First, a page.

Hollis Village Historic District was placed on the National Register of Historic Places in 2001 with Monument Square at its center. The “Always Ready Engine House” was built in 1859, and is the oldest municipal structure in town, although there are private residences that pre-date that.
In the square is the Congregational Church Cemetery, established in 1743. The headstones there read like pages from a history book, including that of William Cummings Atwel, who died in 1778 at the age of 15. According to his epitaph, “this misfortunate youth was mortally wounded falling and being caught under a sled deeply laden with wood about 48 hours before his death to the great grief of his affectionate parents.”
The town green is an awesome picnic spot whether you grab a blanket or a bench to take in the scene. It’s handy that Monument Square Market sells killer sandwiches, pizza and cold drinks.
A Historic Night’s Sleep
Vivian Girard converted a 1774 farmhouse at 162 Broad St. into Timber Post Bed and Breakfast. The B&B is situated on two acres and has exposed hand-hewn pegged timbers, wide-plank flooring and a huge center chimney fireplace.
In 1820 Hollis had five grain mills, six saw mills and one clothing mill. By 1878 it had only one grain mill. Now it has none but there are still plenty of farms.
More About Brookline…
Art for Andres Sake
Andres Institute on Route 13 bills itself as “New England’s largest outdoor sculpture park,” and who’s to argue? The 140-acre hillside park created by engineer Paul Andres and sculptor John Weidman in 1996 at the former ski area on Potanipo Hill has miles of trails with more than 80 sculptures peppered throughout.
Maps and information are available at the trailhead parking lot on Route 13. The institute sponsors an annual sculpture symposium that attracts artist from all over that world who have created dozens of sculptures placed throughout Nashua.
Under the Spreading Chestnut Tree
You might see the glowing coals and hear the clanging of iron as you pass by the Old Smithy Shop on Route 13, where master blacksmith Franklin Horsley wields the hammer.
“People says it’s a dying art, but it’s not dying at all,” Horsley said recently while overseeing student Jacob Hopfenspirger, who was making a scoop to remove slush from ice-fishing holes, his senior project at Souhegan High School.
Horsley, who served in the U.S. Air Force during the Vietnam War, has operated the business since 1972 and has nurtured a niche as a creator of hand-forged hardware. His workshop is filled with crafted boot jacks, hooks, hinges, lighting, sliding door hardware and other anachronistic items.
A steel frog made from a repurposed iron fence removed from Boston Common is prominently displayed and is a memento left behind by a previous blacksmith.
“Most of our work is custom-made for historic houses and the restoration of old homes. We do a lot of architectural work for hire,” he said.
He’s forged hardware for the Paul Revere House in Boston, Longfellow House in Cambridge, and some of his handiwork has been displayed at the Metropolitan Museum of Art in New York City.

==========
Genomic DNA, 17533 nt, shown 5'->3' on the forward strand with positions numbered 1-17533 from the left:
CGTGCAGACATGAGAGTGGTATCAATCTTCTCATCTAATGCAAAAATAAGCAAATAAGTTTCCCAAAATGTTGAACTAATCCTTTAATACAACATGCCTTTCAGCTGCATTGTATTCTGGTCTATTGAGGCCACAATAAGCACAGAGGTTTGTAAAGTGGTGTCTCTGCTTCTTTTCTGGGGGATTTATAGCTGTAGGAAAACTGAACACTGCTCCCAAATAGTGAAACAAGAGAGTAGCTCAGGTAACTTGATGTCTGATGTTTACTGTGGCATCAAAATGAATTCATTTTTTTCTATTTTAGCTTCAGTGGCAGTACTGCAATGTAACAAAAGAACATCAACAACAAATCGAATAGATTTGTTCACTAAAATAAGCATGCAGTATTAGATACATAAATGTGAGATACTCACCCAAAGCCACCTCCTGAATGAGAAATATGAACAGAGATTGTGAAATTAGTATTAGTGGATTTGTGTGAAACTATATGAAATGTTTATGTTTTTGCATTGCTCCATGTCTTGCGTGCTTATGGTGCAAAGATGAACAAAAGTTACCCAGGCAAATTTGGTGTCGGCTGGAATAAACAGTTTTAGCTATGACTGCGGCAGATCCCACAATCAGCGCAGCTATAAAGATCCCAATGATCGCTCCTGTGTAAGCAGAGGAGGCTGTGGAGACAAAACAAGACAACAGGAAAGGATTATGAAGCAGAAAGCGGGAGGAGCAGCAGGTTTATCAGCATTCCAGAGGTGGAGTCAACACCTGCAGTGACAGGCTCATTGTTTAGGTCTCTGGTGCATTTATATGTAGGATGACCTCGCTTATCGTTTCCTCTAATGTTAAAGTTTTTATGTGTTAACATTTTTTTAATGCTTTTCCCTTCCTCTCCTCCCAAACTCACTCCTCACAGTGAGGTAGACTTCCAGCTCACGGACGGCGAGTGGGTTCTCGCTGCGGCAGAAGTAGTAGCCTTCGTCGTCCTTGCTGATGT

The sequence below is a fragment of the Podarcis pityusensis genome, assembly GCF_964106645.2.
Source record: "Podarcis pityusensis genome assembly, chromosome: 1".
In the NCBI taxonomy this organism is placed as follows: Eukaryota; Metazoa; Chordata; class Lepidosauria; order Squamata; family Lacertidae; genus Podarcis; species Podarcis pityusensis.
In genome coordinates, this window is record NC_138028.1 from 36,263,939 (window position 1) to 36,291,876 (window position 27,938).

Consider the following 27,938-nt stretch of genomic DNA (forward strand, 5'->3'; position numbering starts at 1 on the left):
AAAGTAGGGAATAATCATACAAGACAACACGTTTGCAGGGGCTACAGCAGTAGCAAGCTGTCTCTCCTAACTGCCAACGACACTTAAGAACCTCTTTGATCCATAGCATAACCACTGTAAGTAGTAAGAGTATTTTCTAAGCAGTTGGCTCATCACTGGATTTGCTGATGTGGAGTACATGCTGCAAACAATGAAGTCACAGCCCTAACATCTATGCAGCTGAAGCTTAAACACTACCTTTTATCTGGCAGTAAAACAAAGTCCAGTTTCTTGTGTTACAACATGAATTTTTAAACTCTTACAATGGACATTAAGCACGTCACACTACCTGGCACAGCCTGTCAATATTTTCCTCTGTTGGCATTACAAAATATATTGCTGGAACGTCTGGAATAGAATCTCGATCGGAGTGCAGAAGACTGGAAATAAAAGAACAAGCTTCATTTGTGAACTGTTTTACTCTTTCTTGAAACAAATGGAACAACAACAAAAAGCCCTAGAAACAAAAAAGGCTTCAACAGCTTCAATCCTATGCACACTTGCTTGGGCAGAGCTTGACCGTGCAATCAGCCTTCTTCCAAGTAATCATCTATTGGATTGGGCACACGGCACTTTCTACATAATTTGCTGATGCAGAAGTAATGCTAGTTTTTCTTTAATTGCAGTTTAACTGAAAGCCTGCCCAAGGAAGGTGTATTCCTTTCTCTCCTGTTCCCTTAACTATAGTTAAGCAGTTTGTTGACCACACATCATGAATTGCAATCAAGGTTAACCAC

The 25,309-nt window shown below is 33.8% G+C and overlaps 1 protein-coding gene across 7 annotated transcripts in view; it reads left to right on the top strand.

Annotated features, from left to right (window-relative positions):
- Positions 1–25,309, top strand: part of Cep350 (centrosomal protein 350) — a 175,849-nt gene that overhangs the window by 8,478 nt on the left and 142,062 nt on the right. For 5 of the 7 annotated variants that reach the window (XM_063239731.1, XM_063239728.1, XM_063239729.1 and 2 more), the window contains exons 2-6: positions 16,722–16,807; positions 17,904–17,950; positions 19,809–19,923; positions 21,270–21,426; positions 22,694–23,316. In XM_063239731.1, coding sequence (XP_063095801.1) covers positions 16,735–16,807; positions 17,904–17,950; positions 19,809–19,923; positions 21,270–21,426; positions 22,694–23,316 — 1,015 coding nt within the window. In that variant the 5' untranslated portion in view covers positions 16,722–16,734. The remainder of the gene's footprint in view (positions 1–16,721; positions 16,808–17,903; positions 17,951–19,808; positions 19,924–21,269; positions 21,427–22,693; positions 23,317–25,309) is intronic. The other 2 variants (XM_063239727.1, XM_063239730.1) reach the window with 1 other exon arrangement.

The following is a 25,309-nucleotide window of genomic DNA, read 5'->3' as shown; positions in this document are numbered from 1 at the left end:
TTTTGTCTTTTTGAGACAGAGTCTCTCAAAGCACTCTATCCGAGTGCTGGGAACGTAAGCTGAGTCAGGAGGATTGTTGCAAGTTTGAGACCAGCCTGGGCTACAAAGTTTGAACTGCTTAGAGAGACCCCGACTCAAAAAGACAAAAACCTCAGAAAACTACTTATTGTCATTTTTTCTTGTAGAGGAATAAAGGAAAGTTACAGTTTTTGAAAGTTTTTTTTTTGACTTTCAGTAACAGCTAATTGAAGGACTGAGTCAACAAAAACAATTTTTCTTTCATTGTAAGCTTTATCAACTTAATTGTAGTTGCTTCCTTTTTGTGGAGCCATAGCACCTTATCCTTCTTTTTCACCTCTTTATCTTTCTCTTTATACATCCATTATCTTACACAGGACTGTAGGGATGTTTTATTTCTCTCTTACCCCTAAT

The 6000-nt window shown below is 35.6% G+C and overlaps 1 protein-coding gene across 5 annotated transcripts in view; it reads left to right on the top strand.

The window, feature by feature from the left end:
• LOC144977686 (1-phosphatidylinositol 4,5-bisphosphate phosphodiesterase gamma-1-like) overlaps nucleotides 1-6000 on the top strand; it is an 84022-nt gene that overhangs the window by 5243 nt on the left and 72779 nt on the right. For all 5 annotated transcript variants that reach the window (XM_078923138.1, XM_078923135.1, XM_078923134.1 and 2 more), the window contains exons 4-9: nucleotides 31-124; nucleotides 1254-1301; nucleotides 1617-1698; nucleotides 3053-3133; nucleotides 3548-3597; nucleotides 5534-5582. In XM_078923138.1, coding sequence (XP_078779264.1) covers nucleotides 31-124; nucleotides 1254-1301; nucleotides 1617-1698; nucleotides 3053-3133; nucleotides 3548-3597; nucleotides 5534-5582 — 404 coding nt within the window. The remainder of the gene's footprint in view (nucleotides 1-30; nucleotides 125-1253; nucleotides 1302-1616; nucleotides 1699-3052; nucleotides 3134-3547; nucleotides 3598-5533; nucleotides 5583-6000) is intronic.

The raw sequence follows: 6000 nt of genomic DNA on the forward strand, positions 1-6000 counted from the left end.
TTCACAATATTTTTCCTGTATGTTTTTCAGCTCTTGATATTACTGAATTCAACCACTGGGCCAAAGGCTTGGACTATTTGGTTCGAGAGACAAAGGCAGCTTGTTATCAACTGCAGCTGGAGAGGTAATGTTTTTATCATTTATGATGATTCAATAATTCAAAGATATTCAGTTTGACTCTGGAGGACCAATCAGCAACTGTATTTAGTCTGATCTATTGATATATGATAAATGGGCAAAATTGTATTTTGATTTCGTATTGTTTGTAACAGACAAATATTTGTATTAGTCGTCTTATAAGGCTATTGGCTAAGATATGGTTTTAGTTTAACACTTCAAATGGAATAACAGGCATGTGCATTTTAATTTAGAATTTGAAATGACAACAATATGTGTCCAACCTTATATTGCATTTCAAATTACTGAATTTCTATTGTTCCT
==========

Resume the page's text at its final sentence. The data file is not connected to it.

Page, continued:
His son Miles is preparing to take over the business, and they plan to move the operation to a larger building in Wilton sometime in the future.
A Bridge to Nowhere
The pedestrian covered bridge on the corner of Route 13 and Mason Road was originally at the entrance of the Covered Bridge craft store in Nashua. It was saved by the Town of Brookline and placed at a railroad crossing over the Nissitissit River.
Treats and Eats
You couldn’t find a better place than the Cozy Tea Cart to sip a china cup of hot Darjeerling, Oolong or Assam if you were visiting “Downton Abbey.” In fact, the Downton Abbey Afternoon Tea is one of many special offerings at the Route 13 café. It includes Earl of Grantham’s fresh-baked scones, Yorkshire Parkin, Mrs. Patmore’s watercress and egg tea sandwiches, Lady Sibil’s cucumber and apricot tea sandwiches, Matthew’s Madeleines and of course, the Dowager’s Chocolate Biscuit Cake.
But whether you’re in the mood for a full-out cream tea or just a pastry and a beaker of Earl Grey with a slice of tourtière, the Tea Cart is all tea all the time. In addition to its café menu and Victorian afternoon teas, the shop also has tea classes, lectures and events. On July 20, the Tea Cart will offer a tea blending class from 6:30 to 8 p.m.; a lecture on the health benefits of tea on Aug. 24 at 6:30; and a Tea by the Sea, afternoon tea on Sept. 23 at 1 p.m., to name a few.
There’s also a tea store with everything from tea cozies to infusers to loose tea for sale. Check out products, a full calendar of events and menus at thecozyteacart.com.
Chrisanthi’s Restaurant on Route 13 serves Greek and American cuisine and recently added a martini bar and additional dining room.
Since the Riverside Restaurant closed on 99 Route 13, locals have longed for something to takes its place. And now Alamo Texas Bar-b-cue and Tequila Bar has filled the void.
The Great Outdoors
Brookline Town Manager Tad Putney credits the foresight of town planners for conserving open land during the 20-plus years Brookline was the fastest-growing community in the state – doubling its population. The Conservation Commission set a goal to conserve 25 percent of open space, which is used for hiking trails, recreation and just plain lovely views.
The majority of land surrounding the 170-acre Lake Potanipo is protected from further development. The lake and its surroundings are used for swimming, boating, fishing, ice fishing, cross-country skiing and snowmobiling. There’s also a town-owned beach, which only locals can access, but it also has a state boat ramp that anyone can use.
Brookline was once home to the Fresh Pond Ice Company, the largest ice house under one roof in the world. The cold stuff was harvested from Lake Potanipo from 1890 to 1935 when refrigeration became ubiquitous.